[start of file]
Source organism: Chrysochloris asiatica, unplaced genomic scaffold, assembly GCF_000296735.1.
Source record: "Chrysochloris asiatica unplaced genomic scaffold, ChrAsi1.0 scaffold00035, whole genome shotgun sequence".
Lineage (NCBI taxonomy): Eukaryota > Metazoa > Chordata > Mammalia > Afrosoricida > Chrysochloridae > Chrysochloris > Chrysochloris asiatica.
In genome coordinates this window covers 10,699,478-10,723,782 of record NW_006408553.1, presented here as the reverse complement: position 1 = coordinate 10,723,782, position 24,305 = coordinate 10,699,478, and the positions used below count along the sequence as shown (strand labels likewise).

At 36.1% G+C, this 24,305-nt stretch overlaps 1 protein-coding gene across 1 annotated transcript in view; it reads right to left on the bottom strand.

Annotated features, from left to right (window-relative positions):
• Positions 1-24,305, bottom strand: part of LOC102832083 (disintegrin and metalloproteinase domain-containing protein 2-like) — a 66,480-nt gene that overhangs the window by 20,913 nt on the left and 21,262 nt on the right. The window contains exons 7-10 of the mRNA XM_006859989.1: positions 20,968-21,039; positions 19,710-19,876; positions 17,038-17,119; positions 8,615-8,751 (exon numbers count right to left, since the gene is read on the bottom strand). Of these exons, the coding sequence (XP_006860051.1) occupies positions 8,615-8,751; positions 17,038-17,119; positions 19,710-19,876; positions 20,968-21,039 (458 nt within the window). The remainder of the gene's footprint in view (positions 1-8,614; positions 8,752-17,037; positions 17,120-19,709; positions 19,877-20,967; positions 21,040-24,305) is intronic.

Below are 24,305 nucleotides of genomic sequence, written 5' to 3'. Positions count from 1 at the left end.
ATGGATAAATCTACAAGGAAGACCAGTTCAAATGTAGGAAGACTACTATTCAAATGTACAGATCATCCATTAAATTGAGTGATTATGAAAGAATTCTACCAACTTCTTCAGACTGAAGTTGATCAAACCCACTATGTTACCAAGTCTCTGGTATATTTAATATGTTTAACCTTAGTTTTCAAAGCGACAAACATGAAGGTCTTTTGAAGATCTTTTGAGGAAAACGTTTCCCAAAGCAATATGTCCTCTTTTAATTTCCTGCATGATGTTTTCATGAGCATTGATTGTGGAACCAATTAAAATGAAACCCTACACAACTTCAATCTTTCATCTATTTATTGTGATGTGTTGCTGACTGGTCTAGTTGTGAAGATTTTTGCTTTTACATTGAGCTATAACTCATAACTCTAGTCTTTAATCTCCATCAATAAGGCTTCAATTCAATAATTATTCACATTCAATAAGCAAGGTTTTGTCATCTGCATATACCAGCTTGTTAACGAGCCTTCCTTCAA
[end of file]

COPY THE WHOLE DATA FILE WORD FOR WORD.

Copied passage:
Source organism: Chrysochloris asiatica, unplaced genomic scaffold, assembly GCF_000296735.1.
Source record: "Chrysochloris asiatica unplaced genomic scaffold, ChrAsi1.0 scaffold00035, whole genome shotgun sequence".
Lineage (NCBI taxonomy): Eukaryota > Metazoa > Chordata > Mammalia > Afrosoricida > Chrysochloridae > Chrysochloris > Chrysochloris asiatica.
In genome coordinates this window covers 10,699,478-10,723,782 of record NW_006408553.1, presented here as the reverse complement: position 1 = coordinate 10,723,782, position 24,305 = coordinate 10,699,478, and the positions used below count along the sequence as shown (strand labels likewise).

At 36.1% G+C, this 24,305-nt stretch overlaps 1 protein-coding gene across 1 annotated transcript in view; it reads right to left on the bottom strand.

Annotated features, from left to right (window-relative positions):
• Positions 1-24,305, bottom strand: part of LOC102832083 (disintegrin and metalloproteinase domain-containing protein 2-like) — a 66,480-nt gene that overhangs the window by 20,913 nt on the left and 21,262 nt on the right. The window contains exons 7-10 of the mRNA XM_006859989.1: positions 20,968-21,039; positions 19,710-19,876; positions 17,038-17,119; positions 8,615-8,751 (exon numbers count right to left, since the gene is read on the bottom strand). Of these exons, the coding sequence (XP_006860051.1) occupies positions 8,615-8,751; positions 17,038-17,119; positions 19,710-19,876; positions 20,968-21,039 (458 nt within the window). The remainder of the gene's footprint in view (positions 1-8,614; positions 8,752-17,037; positions 17,120-19,709; positions 19,877-20,967; positions 21,040-24,305) is intronic.

Below are 24,305 nucleotides of genomic sequence, written 5' to 3'. Positions count from 1 at the left end.
ATGGATAAATCTACAAGGAAGACCAGTTCAAATGTAGGAAGACTACTATTCAAATGTACAGATCATCCATTAAATTGAGTGATTATGAAAGAATTCTACCAACTTCTTCAGACTGAAGTTGATCAAACCCACTATGTTACCAAGTCTCTGGTATATTTAATATGTTTAACCTTAGTTTTCAAAGCGACAAACATGAAGGTCTTTTGAAGATCTTTTGAGGAAAACGTTTCCCAAAGCAATATGTCCTCTTTTAATTTCCTGCATGATGTTTTCATGAGCATTGATTGTGGAACCAATTAAAATGAAACCCTACACAACTTCAATCTTTCATCTATTTATTGTGATGTGTTGCTGACTGGTCTAGTTGTGAAGATTTTTGCTTTTACATTGAGCTATAACTCATAACTCTAGTCTTTAATCTCCATCAATAAGGCTTCAATTCAATAATTATTCACATTCAATAAGCAAGGTTTTGTCATCTGCATATACCAGCTTGTTAACGAGCCTTCCTTCAA